“High dependency patients should be checked twice a day by a senior decision maker across seven days and that only happens in one in 20 hospitals. Again, often people with dementia who tend to stay longer in hospitals are going to be in that high dependency category.”
Hunt said the daily and twice daily consultant checks seven days a week would be carried out in a quarter of hospitals by March 2017 and half of trusts by March 2018.
Last month Hunt announced that he would impose a new contract for junior doctors after the breakdown of negotiations with the BMA, the doctors’ union.
Hunt claims the current contract is unfair and unaffordable in that if one doctor works just one hour over the maximum shift length it can trigger a 66% pay rise for all doctors on that rota.
Junior doctors working Saturday evenings from 5pm, nights from 9pm and any time on Sundays will receive additional pay under the new contract but these payments for working unsociable hours will be less generous than under the previous contract.
In return, junior doctors’ basic salary will be increased by 13.5%. Hunt has pledged three quarters of junior doctors will see their take-home pay rise while no junior doctor working within contracted hours will have their pay cut.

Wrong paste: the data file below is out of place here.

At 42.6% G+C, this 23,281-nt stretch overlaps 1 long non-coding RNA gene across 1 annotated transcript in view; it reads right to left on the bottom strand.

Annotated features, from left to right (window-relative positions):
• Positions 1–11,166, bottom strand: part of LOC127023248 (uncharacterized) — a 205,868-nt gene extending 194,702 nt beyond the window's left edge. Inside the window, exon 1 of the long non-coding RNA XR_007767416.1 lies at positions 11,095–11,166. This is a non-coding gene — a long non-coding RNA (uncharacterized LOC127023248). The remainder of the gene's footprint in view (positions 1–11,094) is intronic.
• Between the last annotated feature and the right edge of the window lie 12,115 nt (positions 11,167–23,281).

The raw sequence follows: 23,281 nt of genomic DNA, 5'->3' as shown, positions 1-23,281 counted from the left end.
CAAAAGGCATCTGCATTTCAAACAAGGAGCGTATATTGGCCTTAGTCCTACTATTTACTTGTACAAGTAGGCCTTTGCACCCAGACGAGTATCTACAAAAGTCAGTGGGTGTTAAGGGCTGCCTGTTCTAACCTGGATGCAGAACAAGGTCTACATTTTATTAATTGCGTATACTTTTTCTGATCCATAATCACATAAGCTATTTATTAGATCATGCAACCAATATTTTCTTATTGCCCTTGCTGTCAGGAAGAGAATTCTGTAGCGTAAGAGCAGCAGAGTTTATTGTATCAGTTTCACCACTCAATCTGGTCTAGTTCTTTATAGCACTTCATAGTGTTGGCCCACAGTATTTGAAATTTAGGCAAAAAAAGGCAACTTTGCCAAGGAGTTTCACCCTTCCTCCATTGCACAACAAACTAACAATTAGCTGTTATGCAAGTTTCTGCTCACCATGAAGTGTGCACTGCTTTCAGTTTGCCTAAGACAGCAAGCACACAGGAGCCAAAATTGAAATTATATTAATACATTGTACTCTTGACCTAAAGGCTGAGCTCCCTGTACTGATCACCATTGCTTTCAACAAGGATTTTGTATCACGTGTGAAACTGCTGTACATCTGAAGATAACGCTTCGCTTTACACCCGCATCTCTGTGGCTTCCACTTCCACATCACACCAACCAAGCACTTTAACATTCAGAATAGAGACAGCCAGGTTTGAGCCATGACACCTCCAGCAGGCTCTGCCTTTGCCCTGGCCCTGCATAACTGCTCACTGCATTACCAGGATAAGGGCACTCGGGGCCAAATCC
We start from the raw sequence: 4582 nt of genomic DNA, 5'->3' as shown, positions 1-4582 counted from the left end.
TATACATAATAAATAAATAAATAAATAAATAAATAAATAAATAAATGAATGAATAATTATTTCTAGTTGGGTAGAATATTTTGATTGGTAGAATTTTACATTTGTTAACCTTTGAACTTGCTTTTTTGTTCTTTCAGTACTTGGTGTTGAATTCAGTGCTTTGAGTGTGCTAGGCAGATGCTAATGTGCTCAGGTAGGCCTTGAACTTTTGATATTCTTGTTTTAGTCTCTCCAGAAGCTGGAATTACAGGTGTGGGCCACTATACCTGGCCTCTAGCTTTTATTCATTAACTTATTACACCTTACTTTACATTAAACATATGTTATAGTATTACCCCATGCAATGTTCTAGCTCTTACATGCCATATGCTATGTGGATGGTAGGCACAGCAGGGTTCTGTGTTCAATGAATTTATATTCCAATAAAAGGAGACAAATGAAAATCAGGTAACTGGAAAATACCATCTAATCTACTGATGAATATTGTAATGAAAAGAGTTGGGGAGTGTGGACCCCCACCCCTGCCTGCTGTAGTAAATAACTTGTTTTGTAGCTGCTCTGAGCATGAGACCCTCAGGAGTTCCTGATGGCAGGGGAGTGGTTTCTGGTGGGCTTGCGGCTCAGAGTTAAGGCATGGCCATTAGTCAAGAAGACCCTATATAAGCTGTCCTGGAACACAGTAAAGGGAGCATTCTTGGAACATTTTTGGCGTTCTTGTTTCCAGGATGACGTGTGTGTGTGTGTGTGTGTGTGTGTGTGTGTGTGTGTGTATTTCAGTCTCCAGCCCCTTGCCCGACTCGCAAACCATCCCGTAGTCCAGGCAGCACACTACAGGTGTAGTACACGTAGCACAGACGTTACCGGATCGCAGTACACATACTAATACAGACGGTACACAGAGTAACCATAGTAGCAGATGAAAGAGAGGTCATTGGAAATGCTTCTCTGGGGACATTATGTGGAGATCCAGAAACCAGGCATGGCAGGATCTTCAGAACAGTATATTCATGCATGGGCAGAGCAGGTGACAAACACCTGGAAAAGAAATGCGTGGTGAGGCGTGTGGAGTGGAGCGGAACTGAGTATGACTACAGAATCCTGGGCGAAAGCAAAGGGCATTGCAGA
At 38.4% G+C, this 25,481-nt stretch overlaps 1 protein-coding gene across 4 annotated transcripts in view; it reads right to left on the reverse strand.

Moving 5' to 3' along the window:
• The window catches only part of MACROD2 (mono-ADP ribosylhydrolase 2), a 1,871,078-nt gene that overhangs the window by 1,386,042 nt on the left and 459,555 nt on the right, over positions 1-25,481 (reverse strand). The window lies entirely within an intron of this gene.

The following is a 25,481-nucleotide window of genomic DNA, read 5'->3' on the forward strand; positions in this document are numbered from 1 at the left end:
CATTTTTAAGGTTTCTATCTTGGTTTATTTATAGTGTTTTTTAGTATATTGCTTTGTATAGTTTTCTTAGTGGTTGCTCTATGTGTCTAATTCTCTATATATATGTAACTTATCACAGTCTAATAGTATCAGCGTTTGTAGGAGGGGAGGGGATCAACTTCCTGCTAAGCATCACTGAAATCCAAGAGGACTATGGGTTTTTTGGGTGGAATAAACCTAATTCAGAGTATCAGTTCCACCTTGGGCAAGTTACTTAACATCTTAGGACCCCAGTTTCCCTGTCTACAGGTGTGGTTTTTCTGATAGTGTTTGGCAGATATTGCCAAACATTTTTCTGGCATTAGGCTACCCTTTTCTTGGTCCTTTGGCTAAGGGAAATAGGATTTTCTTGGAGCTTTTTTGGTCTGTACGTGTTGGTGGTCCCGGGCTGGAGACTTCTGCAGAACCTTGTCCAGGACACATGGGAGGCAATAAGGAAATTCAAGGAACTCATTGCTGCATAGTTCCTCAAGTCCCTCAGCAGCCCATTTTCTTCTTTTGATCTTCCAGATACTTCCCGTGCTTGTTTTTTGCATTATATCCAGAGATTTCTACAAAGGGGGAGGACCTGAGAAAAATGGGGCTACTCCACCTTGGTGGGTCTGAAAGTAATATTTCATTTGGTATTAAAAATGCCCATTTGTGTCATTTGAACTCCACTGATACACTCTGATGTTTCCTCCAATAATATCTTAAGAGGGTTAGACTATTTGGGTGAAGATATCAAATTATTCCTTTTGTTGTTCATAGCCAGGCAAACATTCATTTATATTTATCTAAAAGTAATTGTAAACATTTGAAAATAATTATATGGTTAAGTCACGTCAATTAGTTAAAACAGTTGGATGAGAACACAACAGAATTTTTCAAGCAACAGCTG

The BMA has responded with plans for three 48-hour strikes in March and April, during which junior doctors will offer emergency care only.
Under the plans to improve dementia care, the part of the NHS health check dealing with the disease will be extended to those aged 40 and older.
At the moment, the NHS health MoT only includes discussion of reducing the risk of dementia in patients aged 65 and above.
Dr Mark Porter, BMA council chairman, said: “The health secretary continues to conflate the new contract with extra seven-day services, and cynically portray junior doctors as a roadblock to his plans, when the reality is that junior doctors already work around the clock, seven days a week, and they do so under their existing contract.
“If the government wants more seven-day services then it needs more doctors, nurses and support staff, and the extra investment necessary to deliver them.”
40-year-olds to get dementia checks (Oliver Moody)